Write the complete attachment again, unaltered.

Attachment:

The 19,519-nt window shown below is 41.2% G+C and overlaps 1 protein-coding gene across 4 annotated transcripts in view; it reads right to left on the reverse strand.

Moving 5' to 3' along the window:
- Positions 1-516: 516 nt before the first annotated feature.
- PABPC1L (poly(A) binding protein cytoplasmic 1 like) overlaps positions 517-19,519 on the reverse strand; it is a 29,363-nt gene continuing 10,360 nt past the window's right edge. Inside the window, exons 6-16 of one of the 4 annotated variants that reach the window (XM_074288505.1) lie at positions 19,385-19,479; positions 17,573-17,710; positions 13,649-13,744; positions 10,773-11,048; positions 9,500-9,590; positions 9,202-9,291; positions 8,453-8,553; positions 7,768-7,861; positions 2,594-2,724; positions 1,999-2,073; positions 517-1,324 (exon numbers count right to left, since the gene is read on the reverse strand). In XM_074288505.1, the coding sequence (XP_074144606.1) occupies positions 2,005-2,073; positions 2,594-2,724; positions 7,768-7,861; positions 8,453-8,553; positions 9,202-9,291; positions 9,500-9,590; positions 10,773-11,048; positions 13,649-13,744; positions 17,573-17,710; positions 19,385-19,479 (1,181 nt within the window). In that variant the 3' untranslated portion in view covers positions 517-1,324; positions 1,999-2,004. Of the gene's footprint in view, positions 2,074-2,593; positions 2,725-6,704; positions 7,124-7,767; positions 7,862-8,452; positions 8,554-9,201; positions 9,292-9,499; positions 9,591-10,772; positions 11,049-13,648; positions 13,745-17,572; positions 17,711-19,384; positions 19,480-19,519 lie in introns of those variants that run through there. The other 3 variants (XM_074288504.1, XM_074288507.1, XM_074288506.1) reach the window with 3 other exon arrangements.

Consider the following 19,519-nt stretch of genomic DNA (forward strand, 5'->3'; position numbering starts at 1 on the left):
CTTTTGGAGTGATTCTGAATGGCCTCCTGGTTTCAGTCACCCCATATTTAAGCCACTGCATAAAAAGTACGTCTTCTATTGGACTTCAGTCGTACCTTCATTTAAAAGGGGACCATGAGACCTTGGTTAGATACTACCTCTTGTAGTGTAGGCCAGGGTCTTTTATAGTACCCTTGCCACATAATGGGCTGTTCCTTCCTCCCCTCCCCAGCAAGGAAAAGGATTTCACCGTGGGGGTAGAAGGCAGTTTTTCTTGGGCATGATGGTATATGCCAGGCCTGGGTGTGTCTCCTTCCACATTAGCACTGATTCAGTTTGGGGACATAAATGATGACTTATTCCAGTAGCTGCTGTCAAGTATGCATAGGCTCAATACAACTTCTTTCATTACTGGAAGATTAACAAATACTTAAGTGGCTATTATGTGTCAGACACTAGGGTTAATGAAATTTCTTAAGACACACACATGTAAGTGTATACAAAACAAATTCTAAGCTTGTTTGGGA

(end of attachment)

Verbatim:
The 19,519-nt window shown below is 41.2% G+C and overlaps 1 protein-coding gene across 4 annotated transcripts in view; it reads right to left on the reverse strand.

Moving 5' to 3' along the window:
- Positions 1-516: 516 nt before the first annotated feature.
- PABPC1L (poly(A) binding protein cytoplasmic 1 like) overlaps positions 517-19,519 on the reverse strand; it is a 29,363-nt gene continuing 10,360 nt past the window's right edge. Inside the window, exons 6-16 of one of the 4 annotated variants that reach the window (XM_074288505.1) lie at positions 19,385-19,479; positions 17,573-17,710; positions 13,649-13,744; positions 10,773-11,048; positions 9,500-9,590; positions 9,202-9,291; positions 8,453-8,553; positions 7,768-7,861; positions 2,594-2,724; positions 1,999-2,073; positions 517-1,324 (exon numbers count right to left, since the gene is read on the reverse strand). In XM_074288505.1, the coding sequence (XP_074144606.1) occupies positions 2,005-2,073; positions 2,594-2,724; positions 7,768-7,861; positions 8,453-8,553; positions 9,202-9,291; positions 9,500-9,590; positions 10,773-11,048; positions 13,649-13,744; positions 17,573-17,710; positions 19,385-19,479 (1,181 nt within the window). In that variant the 3' untranslated portion in view covers positions 517-1,324; positions 1,999-2,004. Of the gene's footprint in view, positions 2,074-2,593; positions 2,725-6,704; positions 7,124-7,767; positions 7,862-8,452; positions 8,554-9,201; positions 9,292-9,499; positions 9,591-10,772; positions 11,049-13,648; positions 13,745-17,572; positions 17,711-19,384; positions 19,480-19,519 lie in introns of those variants that run through there. The other 3 variants (XM_074288504.1, XM_074288507.1, XM_074288506.1) reach the window with 3 other exon arrangements.

Consider the following 19,519-nt stretch of genomic DNA (forward strand, 5'->3'; position numbering starts at 1 on the left):
CTTTTGGAGTGATTCTGAATGGCCTCCTGGTTTCAGTCACCCCATATTTAAGCCACTGCATAAAAAGTACGTCTTCTATTGGACTTCAGTCGTACCTTCATTTAAAAGGGGACCATGAGACCTTGGTTAGATACTACCTCTTGTAGTGTAGGCCAGGGTCTTTTATAGTACCCTTGCCACATAATGGGCTGTTCCTTCCTCCCCTCCCCAGCAAGGAAAAGGATTTCACCGTGGGGGTAGAAGGCAGTTTTTCTTGGGCATGATGGTATATGCCAGGCCTGGGTGTGTCTCCTTCCACATTAGCACTGATTCAGTTTGGGGACATAAATGATGACTTATTCCAGTAGCTGCTGTCAAGTATGCATAGGCTCAATACAACTTCTTTCATTACTGGAAGATTAACAAATACTTAAGTGGCTATTATGTGTCAGACACTAGGGTTAATGAAATTTCTTAAGACACACACATGTAAGTGTATACAAAACAAATTCTAAGCTTGTTTGGGA